The Arlington, VA. Chrysler Plymouth dealership [Al’s Motors] was notorious for advertising cars like a 1967 Town & Country, ultra cheap. I use this as an example because the Al’s Motors advertisement in the Washington Post had a great price [I don’t remember what it was], encouraged my father to come down and check it out, as he was going to buy a new wagon.

      He was so disgusted at the car he was shown for that price, that he told our family to get back into our 1960 Olds 98 sedan, and we went elsewhere. Dad bought a new 1967 Fury III wagon later that afternoon at a different dealer. [Well-optioned with 383 4-barrel, dual exhaust, Torqueflite]

      I remember that Newport Town & Country. Silver Blue with blue vinyl interior. Base 318 V8. Not only did it not have power steering or power brakes, it had a delete radio and delete clock, delete roof rack as well. It was an automatic trans, but that was the only “option”. I remember well that it had small hub caps with the MoPaR Pentastar in the center. I’ve never seen them since.

      Like 1
      • DON

        Thats probably the reason the two ultra base Dusters I had were painted in “high impact” colors – to attract customers . If they were brown no one would have looked twice at them !

  5. Mainlymuscle

    I have one,I thought there was only 170 FM3 cars,but could be wrong .
    Mine has white interior and strobe stripe,was a 318,now 440 stroked to “500”.My daughters will be driving it to shows next season .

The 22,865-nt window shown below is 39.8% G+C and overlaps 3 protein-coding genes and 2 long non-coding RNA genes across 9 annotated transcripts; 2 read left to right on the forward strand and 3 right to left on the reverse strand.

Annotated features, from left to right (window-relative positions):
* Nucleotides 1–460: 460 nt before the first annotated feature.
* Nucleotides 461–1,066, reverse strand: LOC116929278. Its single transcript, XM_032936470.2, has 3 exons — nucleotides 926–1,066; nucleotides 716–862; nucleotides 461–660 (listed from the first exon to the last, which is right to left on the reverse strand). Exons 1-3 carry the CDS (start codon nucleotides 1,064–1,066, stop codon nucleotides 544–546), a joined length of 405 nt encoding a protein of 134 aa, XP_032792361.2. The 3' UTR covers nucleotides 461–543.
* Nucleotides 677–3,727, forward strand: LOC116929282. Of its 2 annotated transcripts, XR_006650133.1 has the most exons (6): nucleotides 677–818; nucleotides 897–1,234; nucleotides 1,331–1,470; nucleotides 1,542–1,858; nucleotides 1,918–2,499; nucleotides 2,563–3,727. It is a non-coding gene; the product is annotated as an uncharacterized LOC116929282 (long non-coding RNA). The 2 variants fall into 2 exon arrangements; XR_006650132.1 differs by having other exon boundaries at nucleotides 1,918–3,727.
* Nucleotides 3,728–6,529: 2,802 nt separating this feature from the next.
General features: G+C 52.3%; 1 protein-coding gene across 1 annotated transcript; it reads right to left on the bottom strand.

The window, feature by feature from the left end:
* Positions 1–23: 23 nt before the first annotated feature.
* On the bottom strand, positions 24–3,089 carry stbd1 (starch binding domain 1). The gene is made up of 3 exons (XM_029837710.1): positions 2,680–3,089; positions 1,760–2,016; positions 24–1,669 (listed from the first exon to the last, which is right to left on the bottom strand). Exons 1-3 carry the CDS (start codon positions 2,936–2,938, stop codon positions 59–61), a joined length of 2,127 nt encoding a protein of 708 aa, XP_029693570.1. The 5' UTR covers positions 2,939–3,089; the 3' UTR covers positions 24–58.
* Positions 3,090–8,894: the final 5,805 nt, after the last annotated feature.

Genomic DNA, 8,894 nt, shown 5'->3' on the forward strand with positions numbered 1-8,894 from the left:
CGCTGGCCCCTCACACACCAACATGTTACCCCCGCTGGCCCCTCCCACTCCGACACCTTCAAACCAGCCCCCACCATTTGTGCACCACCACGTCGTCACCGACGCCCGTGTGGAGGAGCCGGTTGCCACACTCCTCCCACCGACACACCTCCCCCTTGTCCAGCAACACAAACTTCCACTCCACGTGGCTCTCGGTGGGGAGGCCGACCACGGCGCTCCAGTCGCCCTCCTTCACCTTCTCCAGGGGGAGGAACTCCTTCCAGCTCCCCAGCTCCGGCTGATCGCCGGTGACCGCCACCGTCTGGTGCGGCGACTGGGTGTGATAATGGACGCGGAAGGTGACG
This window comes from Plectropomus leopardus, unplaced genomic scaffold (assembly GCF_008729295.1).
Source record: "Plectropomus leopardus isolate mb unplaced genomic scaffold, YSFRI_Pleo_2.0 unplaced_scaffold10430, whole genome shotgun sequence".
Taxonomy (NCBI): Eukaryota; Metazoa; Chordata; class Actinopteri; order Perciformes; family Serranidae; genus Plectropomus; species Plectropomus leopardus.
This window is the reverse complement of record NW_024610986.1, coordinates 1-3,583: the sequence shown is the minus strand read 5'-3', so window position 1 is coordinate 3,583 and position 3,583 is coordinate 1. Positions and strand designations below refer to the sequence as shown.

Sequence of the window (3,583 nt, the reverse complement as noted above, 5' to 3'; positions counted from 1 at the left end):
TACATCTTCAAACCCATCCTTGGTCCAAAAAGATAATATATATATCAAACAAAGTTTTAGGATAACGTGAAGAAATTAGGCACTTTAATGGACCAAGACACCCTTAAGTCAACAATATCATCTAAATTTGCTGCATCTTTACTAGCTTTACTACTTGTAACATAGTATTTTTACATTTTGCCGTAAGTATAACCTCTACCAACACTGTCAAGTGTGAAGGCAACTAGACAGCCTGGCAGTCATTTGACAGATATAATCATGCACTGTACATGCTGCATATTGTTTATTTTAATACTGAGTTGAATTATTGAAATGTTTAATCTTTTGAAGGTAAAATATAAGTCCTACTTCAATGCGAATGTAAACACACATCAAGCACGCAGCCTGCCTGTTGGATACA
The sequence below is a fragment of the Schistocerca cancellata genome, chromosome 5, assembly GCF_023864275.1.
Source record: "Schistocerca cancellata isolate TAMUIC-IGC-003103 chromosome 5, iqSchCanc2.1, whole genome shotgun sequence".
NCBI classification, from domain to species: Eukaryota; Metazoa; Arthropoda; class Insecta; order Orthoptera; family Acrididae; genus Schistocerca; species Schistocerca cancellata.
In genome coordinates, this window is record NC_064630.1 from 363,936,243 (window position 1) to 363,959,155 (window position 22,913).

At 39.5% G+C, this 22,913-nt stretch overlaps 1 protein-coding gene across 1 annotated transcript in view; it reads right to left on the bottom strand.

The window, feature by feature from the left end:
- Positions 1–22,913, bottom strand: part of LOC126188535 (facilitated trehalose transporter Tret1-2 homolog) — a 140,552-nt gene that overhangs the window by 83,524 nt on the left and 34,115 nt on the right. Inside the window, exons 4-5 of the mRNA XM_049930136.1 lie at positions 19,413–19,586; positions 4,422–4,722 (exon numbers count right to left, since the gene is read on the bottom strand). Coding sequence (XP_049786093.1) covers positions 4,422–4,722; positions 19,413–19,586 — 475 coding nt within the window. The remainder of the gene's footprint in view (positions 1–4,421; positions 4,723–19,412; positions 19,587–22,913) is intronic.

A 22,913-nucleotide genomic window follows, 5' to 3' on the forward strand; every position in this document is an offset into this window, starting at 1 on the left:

Like 3
  6. Ron

    I just hate to see cars like this in this condition. That said, why not just advertise it for what it is a VIN tag, fender tag and a title for what will probably be 15G.

    Like 1
  7. Kev

    In 1980, I had a grassy green 1970 ‘cuda (Ohio car). One evening my new wife and I went to the grocery and I put the sacks in the trunk. When we got home, the groceries had disappeared through the large holes that had opened up in the trunk, which looked similar to the holes in the trunk of this car. I was instructed to get rid of the car – to my regret I did.

    Like 1
  8. Mark

    Wonder if the makers of Pepto ever considered referring to their product of the same color as “high impact”?

    Like 1
  9. John Q Public

    That is a three speed. A four speed would have the pistol grip. The three speeds were straight short bars like that. The 4 speed 318s were a pretty nice combo, esp with the standard 3.23 rear end. I drove one once that a buddy had. I loved it. Handled great, reliable, good on gas. More then enough oomph for me, that is for sure.

    Like 2
  10. DavidL

    The lack of front end, fenders, bumper, grill, etc. + seller statement regarding frame rails lead me to suspect it’s been wrecked. Anyone else? Given the rust issues and just everything wondering if its value will be as a parts car. Pity because the color is great. Would be better if it had a front end.

  11. PRA4SNW PRA4SNW Member

    SOLD for $8,300.